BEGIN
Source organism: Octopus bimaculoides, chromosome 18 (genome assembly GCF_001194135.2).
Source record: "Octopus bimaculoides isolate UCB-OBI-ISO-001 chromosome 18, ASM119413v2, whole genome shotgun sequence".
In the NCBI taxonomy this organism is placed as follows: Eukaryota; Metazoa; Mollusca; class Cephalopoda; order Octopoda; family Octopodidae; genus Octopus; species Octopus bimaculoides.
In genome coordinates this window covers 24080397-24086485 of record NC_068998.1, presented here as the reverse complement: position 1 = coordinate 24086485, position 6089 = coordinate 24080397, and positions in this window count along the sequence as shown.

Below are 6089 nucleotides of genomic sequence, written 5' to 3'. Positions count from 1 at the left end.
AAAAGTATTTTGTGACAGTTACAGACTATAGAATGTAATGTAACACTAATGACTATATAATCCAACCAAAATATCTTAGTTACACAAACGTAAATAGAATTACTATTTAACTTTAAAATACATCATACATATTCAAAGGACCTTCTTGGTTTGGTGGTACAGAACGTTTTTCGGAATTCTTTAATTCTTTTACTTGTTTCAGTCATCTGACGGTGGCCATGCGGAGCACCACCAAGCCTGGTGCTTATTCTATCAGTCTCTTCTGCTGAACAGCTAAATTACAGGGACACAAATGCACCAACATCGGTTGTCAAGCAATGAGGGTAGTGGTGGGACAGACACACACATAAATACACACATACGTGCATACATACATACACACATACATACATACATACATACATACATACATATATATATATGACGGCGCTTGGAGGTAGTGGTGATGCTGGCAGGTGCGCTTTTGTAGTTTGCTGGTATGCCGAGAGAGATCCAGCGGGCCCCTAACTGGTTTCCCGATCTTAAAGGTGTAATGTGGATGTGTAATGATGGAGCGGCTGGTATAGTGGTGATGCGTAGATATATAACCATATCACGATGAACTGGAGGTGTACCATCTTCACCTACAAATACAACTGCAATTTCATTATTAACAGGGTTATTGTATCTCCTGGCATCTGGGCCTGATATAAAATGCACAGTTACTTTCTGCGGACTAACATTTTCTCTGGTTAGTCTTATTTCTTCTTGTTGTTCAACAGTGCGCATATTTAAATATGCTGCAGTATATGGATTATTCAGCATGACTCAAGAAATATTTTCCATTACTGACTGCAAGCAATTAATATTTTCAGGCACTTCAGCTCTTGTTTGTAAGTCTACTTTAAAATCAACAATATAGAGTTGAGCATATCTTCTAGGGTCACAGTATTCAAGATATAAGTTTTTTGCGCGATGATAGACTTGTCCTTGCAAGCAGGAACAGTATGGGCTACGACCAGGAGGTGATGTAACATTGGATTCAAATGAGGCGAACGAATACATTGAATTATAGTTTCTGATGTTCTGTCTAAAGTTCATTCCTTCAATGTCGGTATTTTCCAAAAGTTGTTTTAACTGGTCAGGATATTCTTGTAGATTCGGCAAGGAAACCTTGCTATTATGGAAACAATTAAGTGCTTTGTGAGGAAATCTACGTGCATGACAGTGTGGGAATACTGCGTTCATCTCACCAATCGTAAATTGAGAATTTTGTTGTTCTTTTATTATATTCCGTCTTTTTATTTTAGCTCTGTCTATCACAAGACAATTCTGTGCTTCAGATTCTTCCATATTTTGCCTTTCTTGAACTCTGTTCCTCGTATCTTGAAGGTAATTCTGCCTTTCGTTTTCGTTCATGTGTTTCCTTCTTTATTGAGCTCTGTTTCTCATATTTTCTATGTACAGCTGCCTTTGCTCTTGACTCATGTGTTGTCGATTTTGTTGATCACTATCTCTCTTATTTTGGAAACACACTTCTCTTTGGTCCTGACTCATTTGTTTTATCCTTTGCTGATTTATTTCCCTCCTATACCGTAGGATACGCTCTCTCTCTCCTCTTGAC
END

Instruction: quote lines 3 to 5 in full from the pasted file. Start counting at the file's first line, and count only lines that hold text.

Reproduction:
In the NCBI taxonomy this organism is placed as follows: Eukaryota; Metazoa; Mollusca; class Cephalopoda; order Octopoda; family Octopodidae; genus Octopus; species Octopus bimaculoides.
In genome coordinates this window covers 24080397-24086485 of record NC_068998.1, presented here as the reverse complement: position 1 = coordinate 24086485, position 6089 = coordinate 24080397, and positions in this window count along the sequence as shown.

Below are 6089 nucleotides of genomic sequence, written 5' to 3'. Positions count from 1 at the left end.